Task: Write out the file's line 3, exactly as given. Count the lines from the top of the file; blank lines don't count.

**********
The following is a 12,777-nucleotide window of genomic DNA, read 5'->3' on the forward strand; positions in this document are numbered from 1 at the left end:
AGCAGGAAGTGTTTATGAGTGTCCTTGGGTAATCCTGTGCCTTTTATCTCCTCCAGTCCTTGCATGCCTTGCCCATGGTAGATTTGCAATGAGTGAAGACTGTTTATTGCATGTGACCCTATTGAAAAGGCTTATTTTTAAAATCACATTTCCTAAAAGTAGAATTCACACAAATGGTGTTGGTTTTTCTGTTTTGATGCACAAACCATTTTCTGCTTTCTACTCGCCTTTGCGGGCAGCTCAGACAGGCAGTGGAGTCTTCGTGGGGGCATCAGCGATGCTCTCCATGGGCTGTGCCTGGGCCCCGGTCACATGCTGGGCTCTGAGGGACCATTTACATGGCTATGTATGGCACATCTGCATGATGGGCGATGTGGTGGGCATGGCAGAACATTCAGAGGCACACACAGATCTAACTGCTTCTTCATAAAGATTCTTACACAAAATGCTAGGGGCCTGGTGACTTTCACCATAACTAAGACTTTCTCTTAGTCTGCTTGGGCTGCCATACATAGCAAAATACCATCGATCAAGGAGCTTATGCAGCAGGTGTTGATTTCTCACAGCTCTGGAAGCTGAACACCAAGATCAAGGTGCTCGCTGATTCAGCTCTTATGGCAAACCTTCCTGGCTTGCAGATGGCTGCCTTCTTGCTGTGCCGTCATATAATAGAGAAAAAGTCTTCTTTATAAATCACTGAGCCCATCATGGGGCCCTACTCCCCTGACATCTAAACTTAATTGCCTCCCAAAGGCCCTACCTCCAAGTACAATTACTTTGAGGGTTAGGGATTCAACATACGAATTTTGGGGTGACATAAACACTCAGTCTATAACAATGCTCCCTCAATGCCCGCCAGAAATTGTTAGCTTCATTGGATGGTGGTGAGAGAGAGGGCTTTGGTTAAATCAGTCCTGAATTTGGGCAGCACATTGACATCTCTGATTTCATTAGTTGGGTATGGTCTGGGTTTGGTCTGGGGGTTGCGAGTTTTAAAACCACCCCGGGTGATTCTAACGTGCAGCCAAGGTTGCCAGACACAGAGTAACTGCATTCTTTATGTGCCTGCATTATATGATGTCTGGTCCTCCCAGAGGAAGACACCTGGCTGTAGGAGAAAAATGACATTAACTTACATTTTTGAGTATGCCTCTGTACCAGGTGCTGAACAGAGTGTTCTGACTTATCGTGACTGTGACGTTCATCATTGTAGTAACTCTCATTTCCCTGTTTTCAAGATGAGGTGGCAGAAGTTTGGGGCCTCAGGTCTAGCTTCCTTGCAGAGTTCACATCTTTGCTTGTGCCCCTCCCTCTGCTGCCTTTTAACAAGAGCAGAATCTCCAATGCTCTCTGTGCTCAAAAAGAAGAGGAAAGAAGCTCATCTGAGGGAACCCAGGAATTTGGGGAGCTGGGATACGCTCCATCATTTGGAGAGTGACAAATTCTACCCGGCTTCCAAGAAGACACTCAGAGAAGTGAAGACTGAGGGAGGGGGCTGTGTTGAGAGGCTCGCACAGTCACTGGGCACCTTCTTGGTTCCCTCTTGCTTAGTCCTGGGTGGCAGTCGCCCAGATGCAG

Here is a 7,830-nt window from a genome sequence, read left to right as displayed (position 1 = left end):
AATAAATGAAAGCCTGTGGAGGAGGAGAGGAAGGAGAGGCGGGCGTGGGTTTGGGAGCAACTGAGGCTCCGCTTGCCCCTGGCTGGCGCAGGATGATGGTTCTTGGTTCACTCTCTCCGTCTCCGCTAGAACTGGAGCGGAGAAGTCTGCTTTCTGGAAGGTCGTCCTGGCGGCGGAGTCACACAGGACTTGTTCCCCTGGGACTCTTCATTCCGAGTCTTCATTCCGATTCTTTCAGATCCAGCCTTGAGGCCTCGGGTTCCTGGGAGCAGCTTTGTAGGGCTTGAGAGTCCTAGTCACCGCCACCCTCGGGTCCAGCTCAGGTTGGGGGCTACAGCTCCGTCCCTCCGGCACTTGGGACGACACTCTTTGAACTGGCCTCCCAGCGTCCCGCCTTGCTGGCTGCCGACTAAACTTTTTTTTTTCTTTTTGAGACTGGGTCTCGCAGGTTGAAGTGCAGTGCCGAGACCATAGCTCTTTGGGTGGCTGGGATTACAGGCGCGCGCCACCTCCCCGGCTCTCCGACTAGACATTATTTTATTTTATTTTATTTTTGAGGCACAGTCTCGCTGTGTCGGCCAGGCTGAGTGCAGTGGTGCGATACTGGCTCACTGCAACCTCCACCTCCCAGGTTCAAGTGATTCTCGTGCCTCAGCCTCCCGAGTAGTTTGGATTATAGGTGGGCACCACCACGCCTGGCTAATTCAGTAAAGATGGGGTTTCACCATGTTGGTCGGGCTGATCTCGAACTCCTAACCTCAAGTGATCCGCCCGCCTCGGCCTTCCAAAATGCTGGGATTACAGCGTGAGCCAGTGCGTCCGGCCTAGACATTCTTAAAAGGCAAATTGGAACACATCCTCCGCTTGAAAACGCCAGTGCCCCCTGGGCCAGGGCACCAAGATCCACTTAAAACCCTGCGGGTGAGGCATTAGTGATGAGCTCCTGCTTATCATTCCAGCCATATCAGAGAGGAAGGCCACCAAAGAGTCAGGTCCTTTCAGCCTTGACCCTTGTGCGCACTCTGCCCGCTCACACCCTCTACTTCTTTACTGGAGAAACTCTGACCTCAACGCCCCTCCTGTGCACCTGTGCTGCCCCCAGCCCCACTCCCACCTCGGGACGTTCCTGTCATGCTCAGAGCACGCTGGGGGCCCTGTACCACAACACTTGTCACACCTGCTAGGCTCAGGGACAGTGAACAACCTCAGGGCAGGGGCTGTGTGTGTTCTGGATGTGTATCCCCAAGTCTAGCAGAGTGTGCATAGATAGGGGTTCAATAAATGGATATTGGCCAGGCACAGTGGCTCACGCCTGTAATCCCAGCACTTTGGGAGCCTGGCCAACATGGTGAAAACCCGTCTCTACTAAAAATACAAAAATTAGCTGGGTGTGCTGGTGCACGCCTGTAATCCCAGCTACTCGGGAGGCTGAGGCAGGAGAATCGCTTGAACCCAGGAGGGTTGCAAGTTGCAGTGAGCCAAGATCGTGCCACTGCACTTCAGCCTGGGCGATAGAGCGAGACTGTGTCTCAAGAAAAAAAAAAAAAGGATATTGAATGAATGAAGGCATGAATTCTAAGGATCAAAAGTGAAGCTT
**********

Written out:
Here is a 7,830-nt window from a genome sequence, read left to right as displayed (position 1 = left end):